Diversity in Family and Household Patterns

Richard Bulcroft, Western Washington University
Learning Goals

Review the Following Methodological Concept:_x000D_
Relationships and Group Differences_x000D_
Percentage Comparisons_x000D_
Representativeness and Generalizability_x000D_
Causality, Independent and Dependent Variables_x000D_
Spuriousness, Control_x000D_
Conditional Effects_x000D_
Review Substantive Material:_x000D_
Institutional vs. Analytical Definitions of the Family_x000D_
Trends in Family and Household Formation in the United States_x000D_
Sources of Race and Ethnic Differences_x000D_
Originating Culture vs. Historical Experiences vs. Current Ecological Context_x000D_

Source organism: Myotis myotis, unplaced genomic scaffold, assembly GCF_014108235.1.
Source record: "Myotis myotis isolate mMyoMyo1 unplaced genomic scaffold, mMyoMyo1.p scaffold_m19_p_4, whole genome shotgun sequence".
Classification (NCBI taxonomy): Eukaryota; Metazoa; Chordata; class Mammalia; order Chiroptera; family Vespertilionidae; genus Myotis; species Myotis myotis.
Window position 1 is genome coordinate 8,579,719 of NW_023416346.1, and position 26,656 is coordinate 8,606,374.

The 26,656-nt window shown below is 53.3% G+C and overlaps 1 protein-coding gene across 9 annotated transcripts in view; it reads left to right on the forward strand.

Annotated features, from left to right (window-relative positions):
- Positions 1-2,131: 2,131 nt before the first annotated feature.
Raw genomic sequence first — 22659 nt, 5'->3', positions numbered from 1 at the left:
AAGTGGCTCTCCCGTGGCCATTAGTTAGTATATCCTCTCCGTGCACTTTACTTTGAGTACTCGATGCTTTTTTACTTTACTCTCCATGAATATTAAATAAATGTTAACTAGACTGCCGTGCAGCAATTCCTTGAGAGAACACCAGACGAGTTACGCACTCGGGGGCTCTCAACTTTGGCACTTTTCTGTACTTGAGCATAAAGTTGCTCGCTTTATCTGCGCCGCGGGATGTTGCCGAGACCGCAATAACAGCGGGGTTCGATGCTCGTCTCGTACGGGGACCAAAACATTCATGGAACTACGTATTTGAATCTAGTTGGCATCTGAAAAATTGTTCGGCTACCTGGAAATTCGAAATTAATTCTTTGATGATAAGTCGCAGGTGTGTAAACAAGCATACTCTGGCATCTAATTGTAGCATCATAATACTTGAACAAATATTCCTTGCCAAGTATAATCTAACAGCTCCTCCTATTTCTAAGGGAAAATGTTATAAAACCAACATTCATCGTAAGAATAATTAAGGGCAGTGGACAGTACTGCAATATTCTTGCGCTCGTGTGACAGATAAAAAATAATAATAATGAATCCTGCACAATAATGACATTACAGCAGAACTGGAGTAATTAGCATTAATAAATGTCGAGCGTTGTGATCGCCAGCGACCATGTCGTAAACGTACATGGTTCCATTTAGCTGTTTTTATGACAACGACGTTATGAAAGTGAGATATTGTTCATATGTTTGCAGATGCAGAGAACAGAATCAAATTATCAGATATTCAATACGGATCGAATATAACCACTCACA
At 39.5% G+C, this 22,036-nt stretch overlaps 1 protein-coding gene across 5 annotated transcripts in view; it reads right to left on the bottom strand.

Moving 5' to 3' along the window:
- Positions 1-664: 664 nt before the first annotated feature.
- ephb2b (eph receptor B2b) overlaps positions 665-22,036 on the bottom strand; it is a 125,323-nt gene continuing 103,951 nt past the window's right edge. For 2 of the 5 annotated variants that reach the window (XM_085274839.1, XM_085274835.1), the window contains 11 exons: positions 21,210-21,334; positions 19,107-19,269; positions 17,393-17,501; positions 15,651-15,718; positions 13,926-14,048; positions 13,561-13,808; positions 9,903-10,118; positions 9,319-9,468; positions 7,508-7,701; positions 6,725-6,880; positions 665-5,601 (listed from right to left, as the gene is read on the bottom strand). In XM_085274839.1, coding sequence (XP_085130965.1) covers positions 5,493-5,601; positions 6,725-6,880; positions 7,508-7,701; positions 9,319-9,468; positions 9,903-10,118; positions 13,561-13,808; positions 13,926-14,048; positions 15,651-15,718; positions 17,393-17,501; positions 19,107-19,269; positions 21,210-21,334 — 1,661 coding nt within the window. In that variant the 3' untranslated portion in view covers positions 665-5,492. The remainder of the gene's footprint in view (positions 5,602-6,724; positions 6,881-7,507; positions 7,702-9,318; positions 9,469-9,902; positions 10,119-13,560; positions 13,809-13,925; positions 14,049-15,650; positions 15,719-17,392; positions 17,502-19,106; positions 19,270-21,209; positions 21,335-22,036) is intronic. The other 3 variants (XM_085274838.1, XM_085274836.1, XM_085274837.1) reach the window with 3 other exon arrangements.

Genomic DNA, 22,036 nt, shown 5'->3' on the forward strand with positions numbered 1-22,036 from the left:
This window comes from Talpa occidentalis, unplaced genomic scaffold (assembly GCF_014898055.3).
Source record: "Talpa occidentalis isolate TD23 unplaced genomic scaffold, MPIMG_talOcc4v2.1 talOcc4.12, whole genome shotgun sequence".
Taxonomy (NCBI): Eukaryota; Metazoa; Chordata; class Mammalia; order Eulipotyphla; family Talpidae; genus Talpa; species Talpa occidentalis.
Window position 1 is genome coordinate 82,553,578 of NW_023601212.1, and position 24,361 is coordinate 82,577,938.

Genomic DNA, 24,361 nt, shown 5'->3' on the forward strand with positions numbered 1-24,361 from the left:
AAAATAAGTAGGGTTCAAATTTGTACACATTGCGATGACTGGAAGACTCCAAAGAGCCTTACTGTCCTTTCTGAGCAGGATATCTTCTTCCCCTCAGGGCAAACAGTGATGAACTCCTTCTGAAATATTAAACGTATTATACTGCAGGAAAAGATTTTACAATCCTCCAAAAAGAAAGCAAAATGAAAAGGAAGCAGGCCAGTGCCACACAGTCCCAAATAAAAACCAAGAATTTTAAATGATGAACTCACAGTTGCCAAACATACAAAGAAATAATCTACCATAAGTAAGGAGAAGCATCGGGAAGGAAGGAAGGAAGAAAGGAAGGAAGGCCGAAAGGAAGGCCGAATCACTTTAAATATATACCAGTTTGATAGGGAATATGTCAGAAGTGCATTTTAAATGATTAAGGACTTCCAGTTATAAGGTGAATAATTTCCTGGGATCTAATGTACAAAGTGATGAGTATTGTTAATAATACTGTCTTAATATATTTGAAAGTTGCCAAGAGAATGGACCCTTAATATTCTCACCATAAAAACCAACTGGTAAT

The Significance of Social Class_x000D_
Feminization of Poverty

Context for Use

This activity is used in a Sociology class for undergraduate students. This activity explores topics of marriage, divorce, cohabitation, race/ethnicity, and income and poverty to look at diversity family trends over in the United States.

Description and Teaching Materials




This module is designed to illustrate differences in family and household composition patterns for different groups based on race/ethnicity and social class. It also serves as a review of key methodological concepts introduced in the first part of the course.
Teaching Notes and Tips

This activity uses three customized data sets; one made from combining census information from 1970-1990, one from the combining census information from 1950-1990 and one from the 1990 Census. It guides students through data manipulation using WebCHIP software found at DataCounts!. To open WebCHIP with the datasest for the activity, see links in the exercise documents under teaching materials. For more information on how to use WebCHIP see instructions here.

References and Resources